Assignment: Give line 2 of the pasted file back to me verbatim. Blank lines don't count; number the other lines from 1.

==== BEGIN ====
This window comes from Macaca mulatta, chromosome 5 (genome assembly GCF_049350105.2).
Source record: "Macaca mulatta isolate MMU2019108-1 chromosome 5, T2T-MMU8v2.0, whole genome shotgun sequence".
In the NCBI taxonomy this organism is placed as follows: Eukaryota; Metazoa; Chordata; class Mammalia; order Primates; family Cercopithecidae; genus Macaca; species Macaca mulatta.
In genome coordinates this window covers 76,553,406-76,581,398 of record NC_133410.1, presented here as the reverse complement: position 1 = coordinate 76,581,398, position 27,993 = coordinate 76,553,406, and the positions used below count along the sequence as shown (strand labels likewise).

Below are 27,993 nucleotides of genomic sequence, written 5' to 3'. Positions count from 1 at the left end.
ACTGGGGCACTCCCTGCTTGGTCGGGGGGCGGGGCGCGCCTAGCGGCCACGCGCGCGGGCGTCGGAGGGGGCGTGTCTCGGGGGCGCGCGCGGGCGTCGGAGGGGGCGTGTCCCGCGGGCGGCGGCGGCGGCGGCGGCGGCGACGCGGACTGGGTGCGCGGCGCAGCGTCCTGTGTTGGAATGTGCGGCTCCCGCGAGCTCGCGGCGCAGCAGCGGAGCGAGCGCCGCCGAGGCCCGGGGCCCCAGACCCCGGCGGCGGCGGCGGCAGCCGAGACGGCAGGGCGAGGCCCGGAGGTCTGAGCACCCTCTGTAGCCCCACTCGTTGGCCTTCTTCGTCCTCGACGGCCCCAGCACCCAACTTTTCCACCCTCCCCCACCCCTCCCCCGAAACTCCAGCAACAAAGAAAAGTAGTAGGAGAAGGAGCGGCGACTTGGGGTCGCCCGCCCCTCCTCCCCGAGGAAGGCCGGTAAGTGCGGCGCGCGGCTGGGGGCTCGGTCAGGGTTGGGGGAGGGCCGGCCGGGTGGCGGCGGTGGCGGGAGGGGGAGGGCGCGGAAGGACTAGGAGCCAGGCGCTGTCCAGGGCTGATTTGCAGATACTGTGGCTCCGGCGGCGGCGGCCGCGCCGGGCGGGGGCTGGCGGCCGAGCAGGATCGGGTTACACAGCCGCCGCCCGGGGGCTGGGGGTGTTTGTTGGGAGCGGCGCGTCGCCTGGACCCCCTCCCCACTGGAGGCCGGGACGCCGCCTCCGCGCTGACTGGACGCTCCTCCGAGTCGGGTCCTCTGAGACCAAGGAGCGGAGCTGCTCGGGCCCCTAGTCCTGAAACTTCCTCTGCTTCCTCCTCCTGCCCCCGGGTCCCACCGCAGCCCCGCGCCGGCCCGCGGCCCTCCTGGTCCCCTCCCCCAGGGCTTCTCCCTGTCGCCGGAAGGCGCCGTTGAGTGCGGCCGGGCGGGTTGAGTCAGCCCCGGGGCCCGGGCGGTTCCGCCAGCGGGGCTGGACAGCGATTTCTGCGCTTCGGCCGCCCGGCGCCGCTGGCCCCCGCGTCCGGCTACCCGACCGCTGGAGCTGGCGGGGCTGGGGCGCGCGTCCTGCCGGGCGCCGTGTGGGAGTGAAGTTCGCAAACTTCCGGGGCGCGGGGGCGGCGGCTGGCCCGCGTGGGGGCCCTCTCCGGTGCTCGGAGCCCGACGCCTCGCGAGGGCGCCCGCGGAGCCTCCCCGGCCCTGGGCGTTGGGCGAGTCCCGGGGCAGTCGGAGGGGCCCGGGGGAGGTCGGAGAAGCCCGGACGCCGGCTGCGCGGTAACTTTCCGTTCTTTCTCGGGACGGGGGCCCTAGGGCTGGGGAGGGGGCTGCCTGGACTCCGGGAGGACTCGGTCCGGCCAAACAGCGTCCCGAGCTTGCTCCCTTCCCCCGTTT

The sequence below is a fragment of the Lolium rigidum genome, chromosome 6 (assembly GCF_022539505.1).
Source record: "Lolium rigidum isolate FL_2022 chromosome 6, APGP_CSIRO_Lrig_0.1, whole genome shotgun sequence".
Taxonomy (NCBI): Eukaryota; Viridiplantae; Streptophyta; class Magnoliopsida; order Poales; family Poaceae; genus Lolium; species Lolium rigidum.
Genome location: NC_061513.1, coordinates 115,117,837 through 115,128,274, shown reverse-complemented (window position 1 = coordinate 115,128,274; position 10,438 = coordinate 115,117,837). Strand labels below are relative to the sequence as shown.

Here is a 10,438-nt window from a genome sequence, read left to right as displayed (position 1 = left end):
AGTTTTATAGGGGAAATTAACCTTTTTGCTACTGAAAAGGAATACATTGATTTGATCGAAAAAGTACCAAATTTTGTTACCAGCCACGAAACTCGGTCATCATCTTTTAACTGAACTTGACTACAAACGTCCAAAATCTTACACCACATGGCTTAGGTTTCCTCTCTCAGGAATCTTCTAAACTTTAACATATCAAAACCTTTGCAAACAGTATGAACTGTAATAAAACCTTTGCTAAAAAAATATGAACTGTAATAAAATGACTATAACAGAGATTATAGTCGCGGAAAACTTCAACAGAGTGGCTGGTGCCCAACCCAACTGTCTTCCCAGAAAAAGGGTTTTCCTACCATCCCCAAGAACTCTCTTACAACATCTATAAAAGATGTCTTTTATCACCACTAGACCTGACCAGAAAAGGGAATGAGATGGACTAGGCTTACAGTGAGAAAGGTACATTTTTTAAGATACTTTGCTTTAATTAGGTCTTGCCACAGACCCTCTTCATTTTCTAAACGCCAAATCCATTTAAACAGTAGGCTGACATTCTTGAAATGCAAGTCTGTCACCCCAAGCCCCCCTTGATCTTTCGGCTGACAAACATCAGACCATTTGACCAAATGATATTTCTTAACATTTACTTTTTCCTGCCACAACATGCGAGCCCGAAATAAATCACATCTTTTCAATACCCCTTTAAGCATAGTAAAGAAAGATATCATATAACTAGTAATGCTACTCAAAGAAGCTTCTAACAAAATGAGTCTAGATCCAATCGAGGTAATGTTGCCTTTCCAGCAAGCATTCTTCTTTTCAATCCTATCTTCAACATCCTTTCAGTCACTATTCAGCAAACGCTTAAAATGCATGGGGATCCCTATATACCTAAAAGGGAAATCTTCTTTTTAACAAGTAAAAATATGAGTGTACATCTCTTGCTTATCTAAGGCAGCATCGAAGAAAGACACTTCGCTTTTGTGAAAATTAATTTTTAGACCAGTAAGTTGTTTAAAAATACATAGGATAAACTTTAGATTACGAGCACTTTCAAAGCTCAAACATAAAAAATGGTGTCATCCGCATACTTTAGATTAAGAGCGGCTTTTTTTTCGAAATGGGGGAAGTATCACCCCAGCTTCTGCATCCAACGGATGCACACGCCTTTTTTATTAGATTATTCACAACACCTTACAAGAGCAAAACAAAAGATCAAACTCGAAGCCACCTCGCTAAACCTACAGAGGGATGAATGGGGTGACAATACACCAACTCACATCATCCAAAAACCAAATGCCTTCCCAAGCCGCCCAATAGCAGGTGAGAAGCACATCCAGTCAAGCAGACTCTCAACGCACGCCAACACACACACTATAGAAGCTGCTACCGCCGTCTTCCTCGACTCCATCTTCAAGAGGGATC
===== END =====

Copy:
Source record: "Macaca mulatta isolate MMU2019108-1 chromosome 5, T2T-MMU8v2.0, whole genome shotgun sequence".